Lick Observatory's Great Lick 91-centimeter (36-inch) telescope housed in the South (large) Dome of main building
    Lick Observatory’s Great Lick 91-centimeter (36-inch) telescope housed in the South (large) Dome of main building

    Search for extraterrestrial intelligence expands at Lick Observatory
    New instrument scans the sky for pulses of infrared light
    March 23, 2015
    By Hilary Lebow
    1
    The NIROSETI instrument saw first light on the Nickel 1-meter Telescope at Lick Observatory on March 15, 2015. (Photo by Laurie Hatch) UCSC Lick Nickel telescope

    Astronomers are expanding the search for extraterrestrial intelligence into a new realm with detectors tuned to infrared light at UC’s Lick Observatory. A new instrument, called NIROSETI, will soon scour the sky for messages from other worlds.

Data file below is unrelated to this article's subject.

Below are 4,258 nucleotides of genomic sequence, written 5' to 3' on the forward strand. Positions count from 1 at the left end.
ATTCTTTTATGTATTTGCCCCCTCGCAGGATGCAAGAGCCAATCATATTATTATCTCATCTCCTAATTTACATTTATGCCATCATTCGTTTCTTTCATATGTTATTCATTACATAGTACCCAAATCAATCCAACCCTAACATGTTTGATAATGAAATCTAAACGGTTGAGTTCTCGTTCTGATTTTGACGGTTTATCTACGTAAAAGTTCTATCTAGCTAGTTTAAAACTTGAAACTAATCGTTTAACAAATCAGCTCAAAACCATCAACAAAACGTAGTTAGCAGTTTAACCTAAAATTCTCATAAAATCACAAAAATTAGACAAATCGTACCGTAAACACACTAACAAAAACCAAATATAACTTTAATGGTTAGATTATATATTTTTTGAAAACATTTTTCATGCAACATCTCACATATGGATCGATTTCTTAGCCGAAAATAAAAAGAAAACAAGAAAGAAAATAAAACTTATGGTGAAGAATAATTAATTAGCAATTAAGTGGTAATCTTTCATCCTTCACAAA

“Infrared light would be an excellent means of interstellar communication,” said Shelley Wright, an assistant professor of physics at UC San Diego who led the development of the new instrument while at the University of Toronto’s Dunlap Institute for Astronomy & Astrophysics.

    Wright worked on an earlier SETI project at Lick Observatory as a UC Santa Cruz undergraduate, when she built an optical instrument designed by UC Berkeley researchers. The infrared project takes advantage of new technology not available for that first optical search.